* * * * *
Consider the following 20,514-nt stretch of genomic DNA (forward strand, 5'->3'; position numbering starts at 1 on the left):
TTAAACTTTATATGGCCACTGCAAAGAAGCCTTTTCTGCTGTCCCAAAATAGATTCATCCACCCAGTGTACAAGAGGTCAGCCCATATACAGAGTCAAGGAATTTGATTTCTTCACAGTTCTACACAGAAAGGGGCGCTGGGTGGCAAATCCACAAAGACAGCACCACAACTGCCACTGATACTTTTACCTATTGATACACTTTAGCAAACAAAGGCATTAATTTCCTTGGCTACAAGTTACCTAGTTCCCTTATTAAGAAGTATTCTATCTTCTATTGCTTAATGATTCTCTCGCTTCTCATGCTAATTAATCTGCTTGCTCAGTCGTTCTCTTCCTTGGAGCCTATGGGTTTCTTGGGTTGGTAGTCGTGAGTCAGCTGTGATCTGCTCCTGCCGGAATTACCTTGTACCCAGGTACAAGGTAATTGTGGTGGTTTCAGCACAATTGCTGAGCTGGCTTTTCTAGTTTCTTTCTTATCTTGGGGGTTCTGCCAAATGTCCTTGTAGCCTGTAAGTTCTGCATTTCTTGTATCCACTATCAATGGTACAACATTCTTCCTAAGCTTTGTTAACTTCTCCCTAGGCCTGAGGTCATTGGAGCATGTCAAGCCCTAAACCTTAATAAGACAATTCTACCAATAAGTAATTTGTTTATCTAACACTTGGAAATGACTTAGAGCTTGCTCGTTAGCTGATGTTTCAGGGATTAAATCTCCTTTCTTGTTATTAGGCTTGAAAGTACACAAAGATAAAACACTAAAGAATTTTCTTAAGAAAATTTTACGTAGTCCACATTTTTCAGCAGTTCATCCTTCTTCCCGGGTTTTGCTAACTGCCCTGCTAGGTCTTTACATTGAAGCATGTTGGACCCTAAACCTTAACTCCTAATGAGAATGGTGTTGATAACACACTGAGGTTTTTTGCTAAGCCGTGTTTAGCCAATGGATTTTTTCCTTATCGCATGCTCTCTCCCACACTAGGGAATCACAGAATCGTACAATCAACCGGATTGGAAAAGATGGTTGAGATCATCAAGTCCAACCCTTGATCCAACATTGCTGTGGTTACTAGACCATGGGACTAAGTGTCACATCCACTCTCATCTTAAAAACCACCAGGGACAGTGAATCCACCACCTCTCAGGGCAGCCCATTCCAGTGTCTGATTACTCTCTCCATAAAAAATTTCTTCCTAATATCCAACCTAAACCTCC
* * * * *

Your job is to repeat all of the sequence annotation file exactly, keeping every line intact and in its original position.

Consider the following 20,514-nt stretch of genomic DNA (forward strand, 5'->3'; position numbering starts at 1 on the left):
TTAAACTTTATATGGCCACTGCAAAGAAGCCTTTTCTGCTGTCCCAAAATAGATTCATCCACCCAGTGTACAAGAGGTCAGCCCATATACAGAGTCAAGGAATTTGATTTCTTCACAGTTCTACACAGAAAGGGGCGCTGGGTGGCAAATCCACAAAGACAGCACCACAACTGCCACTGATACTTTTACCTATTGATACACTTTAGCAAACAAAGGCATTAATTTCCTTGGCTACAAGTTACCTAGTTCCCTTATTAAGAAGTATTCTATCTTCTATTGCTTAATGATTCTCTCGCTTCTCATGCTAATTAATCTGCTTGCTCAGTCGTTCTCTTCCTTGGAGCCTATGGGTTTCTTGGGTTGGTAGTCGTGAGTCAGCTGTGATCTGCTCCTGCCGGAATTACCTTGTACCCAGGTACAAGGTAATTGTGGTGGTTTCAGCACAATTGCTGAGCTGGCTTTTCTAGTTTCTTTCTTATCTTGGGGGTTCTGCCAAATGTCCTTGTAGCCTGTAAGTTCTGCATTTCTTGTATCCACTATCAATGGTACAACATTCTTCCTAAGCTTTGTTAACTTCTCCCTAGGCCTGAGGTCATTGGAGCATGTCAAGCCCTAAACCTTAATAAGACAATTCTACCAATAAGTAATTTGTTTATCTAACACTTGGAAATGACTTAGAGCTTGCTCGTTAGCTGATGTTTCAGGGATTAAATCTCCTTTCTTGTTATTAGGCTTGAAAGTACACAAAGATAAAACACTAAAGAATTTTCTTAAGAAAATTTTACGTAGTCCACATTTTTCAGCAGTTCATCCTTCTTCCCGGGTTTTGCTAACTGCCCTGCTAGGTCTTTACATTGAAGCATGTTGGACCCTAAACCTTAACTCCTAATGAGAATGGTGTTGATAACACACTGAGGTTTTTTGCTAAGCCGTGTTTAGCCAATGGATTTTTTCCTTATCGCATGCTCTCTCCCACACTAGGGAATCACAGAATCGTACAATCAACCGGATTGGAAAAGATGGTTGAGATCATCAAGTCCAACCCTTGATCCAACATTGCTGTGGTTACTAGACCATGGGACTAAGTGTCACATCCACTCTCATCTTAAAAACCACCAGGGACAGTGAATCCACCACCTCTCAGGGCAGCCCATTCCAGTGTCTGATTACTCTCTCCATAAAAAATTTCTTCCTAATATCCAACCTAAACCTCC